About 18 months ago a friend asked me to make a part for his rifle. An end cap for the hand guard on his Lee Enfield. Since it was getting a bit embarrassing I thought I should get it out the way. It was a good time as I have been distracted by family problems.
Never is anything as easy as it first appears. Makes me wonder how the originals were made, especially as this was pre-first world war. I usually make more than one of anything just in case something goes wrong and as you can see I choose to make a pattern in brass.
With this out the way I am now back on the No 984. I still have the lever cap area to finish and new pictures will be posted shortly.
Happy New Year to all my readers and thank you for all your best wishes received.
If you are looking for a nice tool calendar for next year have a look at this one: http://www.toolengraver.com/881-2/
Profits go to Woodnet Forum Christmas Fund.
I have obtained some very exotic woods over the past few years but undoubtedly at ‘the top of the tree’ would be Zitan (pterocarpus santalinus), a much coveted wood by the Chinese. There is some more information on my website .
It has always been my intention to fill some of my small low angle planes with this very rare and valuable wood. I think this wood is unknown to most Westerners. I really want to use this in some very special editions. Normally the cost of materials is a small percentage of the price of a plane compared to the labour cost but these planes will have to be at a premium. In the scale of things it would be justifiable to use this extravagant material.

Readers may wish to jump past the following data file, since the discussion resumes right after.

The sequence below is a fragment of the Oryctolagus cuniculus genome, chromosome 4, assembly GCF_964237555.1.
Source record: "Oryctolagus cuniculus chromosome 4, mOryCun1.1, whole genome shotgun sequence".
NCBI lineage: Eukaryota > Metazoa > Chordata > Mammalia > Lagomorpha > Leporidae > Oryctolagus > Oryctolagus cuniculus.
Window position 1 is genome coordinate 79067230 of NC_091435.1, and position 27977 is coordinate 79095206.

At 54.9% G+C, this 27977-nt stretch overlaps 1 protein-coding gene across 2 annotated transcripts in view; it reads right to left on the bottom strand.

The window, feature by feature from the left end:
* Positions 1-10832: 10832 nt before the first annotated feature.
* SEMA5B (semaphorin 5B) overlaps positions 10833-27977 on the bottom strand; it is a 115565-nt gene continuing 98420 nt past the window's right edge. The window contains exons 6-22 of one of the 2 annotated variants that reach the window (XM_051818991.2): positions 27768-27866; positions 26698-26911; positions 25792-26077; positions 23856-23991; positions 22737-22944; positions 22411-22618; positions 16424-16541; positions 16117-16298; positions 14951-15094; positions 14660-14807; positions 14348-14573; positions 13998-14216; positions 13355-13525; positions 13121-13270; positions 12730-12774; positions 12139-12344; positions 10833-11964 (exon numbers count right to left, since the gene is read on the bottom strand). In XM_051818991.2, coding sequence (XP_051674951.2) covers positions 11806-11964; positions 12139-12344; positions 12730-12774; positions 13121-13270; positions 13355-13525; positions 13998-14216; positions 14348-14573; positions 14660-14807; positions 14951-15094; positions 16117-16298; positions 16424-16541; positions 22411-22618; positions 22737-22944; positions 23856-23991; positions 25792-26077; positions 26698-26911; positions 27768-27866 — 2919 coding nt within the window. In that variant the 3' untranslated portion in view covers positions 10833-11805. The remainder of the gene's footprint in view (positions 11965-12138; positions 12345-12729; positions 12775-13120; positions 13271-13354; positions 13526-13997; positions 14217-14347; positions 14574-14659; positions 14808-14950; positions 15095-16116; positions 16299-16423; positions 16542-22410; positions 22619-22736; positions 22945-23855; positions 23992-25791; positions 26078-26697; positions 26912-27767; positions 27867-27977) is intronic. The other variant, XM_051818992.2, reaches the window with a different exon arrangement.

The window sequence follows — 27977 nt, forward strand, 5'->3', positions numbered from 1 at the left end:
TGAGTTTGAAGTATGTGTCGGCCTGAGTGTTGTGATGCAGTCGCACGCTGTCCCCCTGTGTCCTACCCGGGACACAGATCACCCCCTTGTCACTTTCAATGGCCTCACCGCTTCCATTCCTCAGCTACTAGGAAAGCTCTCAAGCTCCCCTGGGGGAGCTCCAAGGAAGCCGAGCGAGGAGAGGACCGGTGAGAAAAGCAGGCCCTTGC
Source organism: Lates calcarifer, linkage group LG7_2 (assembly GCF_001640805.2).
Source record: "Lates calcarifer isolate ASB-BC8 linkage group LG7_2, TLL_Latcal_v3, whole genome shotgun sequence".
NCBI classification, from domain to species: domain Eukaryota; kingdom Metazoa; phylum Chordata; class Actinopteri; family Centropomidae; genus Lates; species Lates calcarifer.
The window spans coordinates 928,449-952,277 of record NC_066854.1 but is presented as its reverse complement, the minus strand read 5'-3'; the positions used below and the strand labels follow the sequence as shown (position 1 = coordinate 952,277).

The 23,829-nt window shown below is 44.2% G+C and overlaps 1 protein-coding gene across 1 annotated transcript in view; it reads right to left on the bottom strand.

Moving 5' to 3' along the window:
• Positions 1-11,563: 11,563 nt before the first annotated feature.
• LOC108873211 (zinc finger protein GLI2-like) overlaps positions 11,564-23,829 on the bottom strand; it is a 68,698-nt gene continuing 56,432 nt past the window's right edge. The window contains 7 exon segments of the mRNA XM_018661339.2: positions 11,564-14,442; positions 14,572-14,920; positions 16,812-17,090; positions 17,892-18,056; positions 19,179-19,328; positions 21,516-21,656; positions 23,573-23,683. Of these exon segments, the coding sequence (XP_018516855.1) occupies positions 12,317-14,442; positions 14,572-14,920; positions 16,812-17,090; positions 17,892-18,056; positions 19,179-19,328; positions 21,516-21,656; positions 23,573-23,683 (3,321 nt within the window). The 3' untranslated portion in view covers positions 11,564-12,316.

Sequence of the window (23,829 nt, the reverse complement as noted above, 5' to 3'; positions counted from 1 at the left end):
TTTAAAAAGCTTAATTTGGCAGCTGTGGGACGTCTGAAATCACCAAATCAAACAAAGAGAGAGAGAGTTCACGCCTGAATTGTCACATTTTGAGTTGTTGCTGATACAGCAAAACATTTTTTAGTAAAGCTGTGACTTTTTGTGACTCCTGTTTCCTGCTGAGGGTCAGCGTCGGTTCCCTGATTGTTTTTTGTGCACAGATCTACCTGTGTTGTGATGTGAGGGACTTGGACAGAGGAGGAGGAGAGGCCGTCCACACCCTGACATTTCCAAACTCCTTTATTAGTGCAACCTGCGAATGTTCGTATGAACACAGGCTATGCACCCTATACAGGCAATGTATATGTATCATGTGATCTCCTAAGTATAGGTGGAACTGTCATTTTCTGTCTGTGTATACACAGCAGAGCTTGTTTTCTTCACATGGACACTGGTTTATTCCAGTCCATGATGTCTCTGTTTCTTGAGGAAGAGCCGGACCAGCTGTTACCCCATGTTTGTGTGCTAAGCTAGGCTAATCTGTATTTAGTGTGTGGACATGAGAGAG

These planes will be rare as I only have a small amount of this wood and I have more chance of winning the lottery than obtaining more (even allowing for the fact I don’t buy lottery tickets!).
These are two very good examples of the oriflame colouring that Zitan is known for. Once exposed to the light and atmosphere it will go dark and in some cases black.
For some time I have been looking for a simple copying lathe just to turn the buns on my No 98 series planes. I have not been able to find anything suitable. So I decided to buy a standard lathe and purchased a second hand Wadkin BZL woodturning lathe. I then tried to find a copying attachment, which just led to more dead ends.
As it happened my brother made one of his visits from France and he is always looking for a little job in my workshop. So it seemed to be a good idea set him with the task of making this tool.
Until this lathe came along all my wood working was done on my Harrison M250 engineering lathe. Which is a bit drastic just for turning wood. Up until I got this lathe all my buns were turned from scratch with just a template reference, so I was getting desperate for a system of repeatability.
Harrison M250 lathe
A purfling cutter that I designed myself many years ago. It is in stainless steel and gunmetal with rosewood handle. Note the handle rotates and can be locked by twisting.
Looking back I offered this tool at a ridulously low price and got little interest at the time. Now I am NOT interested in making it again.
The person who commissioned this plane is no longer with us and I am not sure who owns this plane now. I did not stamp my name on it as it was not my design. With the wedge on runners it works well and is comfortable to use. Now I have dug the photo out it looks better than I remember and there could be possibilies with this design.
Two copies of a Norris A71 which were commissioned